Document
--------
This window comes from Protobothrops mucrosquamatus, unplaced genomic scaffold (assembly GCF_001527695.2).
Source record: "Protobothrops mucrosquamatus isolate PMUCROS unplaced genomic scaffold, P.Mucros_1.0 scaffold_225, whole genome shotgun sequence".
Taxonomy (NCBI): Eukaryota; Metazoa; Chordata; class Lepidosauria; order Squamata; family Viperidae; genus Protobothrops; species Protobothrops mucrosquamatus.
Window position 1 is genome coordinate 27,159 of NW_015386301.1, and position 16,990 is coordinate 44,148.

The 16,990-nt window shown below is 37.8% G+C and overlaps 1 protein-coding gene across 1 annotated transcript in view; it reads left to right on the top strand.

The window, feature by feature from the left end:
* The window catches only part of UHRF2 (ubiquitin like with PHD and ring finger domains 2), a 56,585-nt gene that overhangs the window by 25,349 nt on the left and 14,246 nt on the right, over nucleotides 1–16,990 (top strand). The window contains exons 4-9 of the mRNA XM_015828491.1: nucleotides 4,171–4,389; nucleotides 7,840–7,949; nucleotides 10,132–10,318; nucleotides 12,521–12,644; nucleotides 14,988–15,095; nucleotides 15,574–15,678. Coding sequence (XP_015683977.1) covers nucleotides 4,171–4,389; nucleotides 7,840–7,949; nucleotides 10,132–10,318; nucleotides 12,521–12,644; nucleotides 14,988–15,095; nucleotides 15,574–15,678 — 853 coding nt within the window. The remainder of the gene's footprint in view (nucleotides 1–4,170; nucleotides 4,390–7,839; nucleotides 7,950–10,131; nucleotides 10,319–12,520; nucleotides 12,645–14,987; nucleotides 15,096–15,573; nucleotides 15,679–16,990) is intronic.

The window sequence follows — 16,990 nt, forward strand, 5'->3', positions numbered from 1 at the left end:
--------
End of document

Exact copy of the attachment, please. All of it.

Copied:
This window comes from Protobothrops mucrosquamatus, unplaced genomic scaffold (assembly GCF_001527695.2).
Source record: "Protobothrops mucrosquamatus isolate PMUCROS unplaced genomic scaffold, P.Mucros_1.0 scaffold_225, whole genome shotgun sequence".
Taxonomy (NCBI): Eukaryota; Metazoa; Chordata; class Lepidosauria; order Squamata; family Viperidae; genus Protobothrops; species Protobothrops mucrosquamatus.
Window position 1 is genome coordinate 27,159 of NW_015386301.1, and position 16,990 is coordinate 44,148.

The 16,990-nt window shown below is 37.8% G+C and overlaps 1 protein-coding gene across 1 annotated transcript in view; it reads left to right on the top strand.

The window, feature by feature from the left end:
* The window catches only part of UHRF2 (ubiquitin like with PHD and ring finger domains 2), a 56,585-nt gene that overhangs the window by 25,349 nt on the left and 14,246 nt on the right, over nucleotides 1–16,990 (top strand). The window contains exons 4-9 of the mRNA XM_015828491.1: nucleotides 4,171–4,389; nucleotides 7,840–7,949; nucleotides 10,132–10,318; nucleotides 12,521–12,644; nucleotides 14,988–15,095; nucleotides 15,574–15,678. Coding sequence (XP_015683977.1) covers nucleotides 4,171–4,389; nucleotides 7,840–7,949; nucleotides 10,132–10,318; nucleotides 12,521–12,644; nucleotides 14,988–15,095; nucleotides 15,574–15,678 — 853 coding nt within the window. The remainder of the gene's footprint in view (nucleotides 1–4,170; nucleotides 4,390–7,839; nucleotides 7,950–10,131; nucleotides 10,319–12,520; nucleotides 12,645–14,987; nucleotides 15,096–15,573; nucleotides 15,679–16,990) is intronic.

The window sequence follows — 16,990 nt, forward strand, 5'->3', positions numbered from 1 at the left end: